- NATO Kosovo Force
- Operation Enduring Freedom
- Operation Freedom’s Sentinel
- Operation Inherent Resolve
- Operation Iraqi Freedom
- Operation New Dawn
- Operation Octave Shield
- Operation Odyssey Lightning
- Operation Spartan Shield
- Task Force Sinai
- U.S. Africa Command Operations
- U.S. Central Command operations
- The People Behind The Sacrifice
Army Capt. James A. Shull
Died November 17, 2003 Serving During Operation Iraqi Freedom
32, of California; assigned to Headquarters Battery, 4th Battalion, 1st Field Artillery Regiment, 1st Armored Division, Fort Riley, Kan.; died Nov. 17 of a non-hostile gunshot wound in Baghdad.
Washington soldier dies in Iraq
KIRKLAND, Wash. — Ray Linford remembers Army Capt. James Shull as a special person, so special that he lent his Porsche to Shull for Shull’s high school senior prom.
“He was the hardest worker I’ve ever seen,” Linford said. “I used to tell him to take it easy, he was working so hard.”
The Department of Defense reported that Shull, 32, died Nov. 17 from an accidental gunshot wound he received in Baghdad while serving with the 1st Armored Division.
Married with three young children, Shull had been in Iraq for several months, said his brother, Brad Shull of Bothell.
Details of his death were under investigation. His brother told The Seattle Times that Shull had been checking whether local community centers needed supplies when another soldier’s rifle accidentally went off, striking Shull in the head.
“James was such a loving person,” Brad Shull said. “He wanted to create good in this world and really cared about all people.”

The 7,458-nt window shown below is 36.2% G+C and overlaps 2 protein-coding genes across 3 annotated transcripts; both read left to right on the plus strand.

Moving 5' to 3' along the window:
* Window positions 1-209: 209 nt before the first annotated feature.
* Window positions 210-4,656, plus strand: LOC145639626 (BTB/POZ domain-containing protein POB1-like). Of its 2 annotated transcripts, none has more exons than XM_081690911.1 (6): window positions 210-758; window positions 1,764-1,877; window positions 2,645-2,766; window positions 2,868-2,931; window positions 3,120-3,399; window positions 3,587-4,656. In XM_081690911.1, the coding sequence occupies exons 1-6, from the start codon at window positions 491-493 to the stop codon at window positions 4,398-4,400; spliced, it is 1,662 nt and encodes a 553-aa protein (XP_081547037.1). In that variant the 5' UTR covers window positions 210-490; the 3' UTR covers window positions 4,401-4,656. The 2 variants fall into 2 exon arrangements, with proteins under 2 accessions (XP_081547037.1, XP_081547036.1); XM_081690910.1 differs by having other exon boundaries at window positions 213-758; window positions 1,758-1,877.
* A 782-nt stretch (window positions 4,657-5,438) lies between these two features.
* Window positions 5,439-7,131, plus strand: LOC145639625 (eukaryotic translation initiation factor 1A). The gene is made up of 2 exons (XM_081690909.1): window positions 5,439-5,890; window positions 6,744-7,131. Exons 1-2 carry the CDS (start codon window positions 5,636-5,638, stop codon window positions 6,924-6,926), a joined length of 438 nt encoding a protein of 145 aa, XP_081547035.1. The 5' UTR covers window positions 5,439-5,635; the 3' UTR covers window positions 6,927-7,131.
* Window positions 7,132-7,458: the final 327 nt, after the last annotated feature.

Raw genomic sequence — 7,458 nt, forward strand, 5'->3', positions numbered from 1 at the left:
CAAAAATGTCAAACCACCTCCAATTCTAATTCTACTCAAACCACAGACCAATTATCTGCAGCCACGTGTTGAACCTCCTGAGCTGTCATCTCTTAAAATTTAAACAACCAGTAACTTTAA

Linford said that when he moved into the Kingsgate area of this Seattle suburb 20 years ago, James Shull was a neighbor boy, just 12 years old.
Linford needed some pine trees removed from his yard and the Shull family down the street offered to take them.
In less than two hours, James had dug up six trees, all of them two and three times his size. James hauled them back to his house.
Years later, Linford said he hired Shull to stock supplies at his computer business.
News of Shull’s death hit hard at the Third Ward of the Church of Jesus Christ of Latter-day Saints in Kirkland, where he had been a member while growing up.
“He was admired by everyone in the ward that knew him,” said Linford, who became close to the Shull family at the ward.
Shull graduated from Juanita High School in 1989 and went on to serve a two-year Mormon mission in the Philippines. He returned and attended Washington State University, where he met his future bride. He majored in criminal justice, hoping to become a police officer, his brother said.
Following that path, he joined the Army in 1996 and became a military policeman. He went on to officer candidate school and changed his specialty to artillery, his brother said. He most recently was stationed at Fort Riley, Kan.
Brad Shull said his brother loved the military and often sent e-mails to his family saying he was safe and seldom heard gunshots. But his last e-mail, on Nov. 15, had a more dire tone.
“He said he’d been moved to a scary part of Baghdad and asked us to pray for him,” said Brad Shull.
James Shull was survived by his wife, Alice; his three children, Ashley, 7, Jacob, 5, and Alisa, 1; parents Joseph and Sandy Shull; a sister and four brothers.
A memorial service will be held Dec. 6 in Kirkland.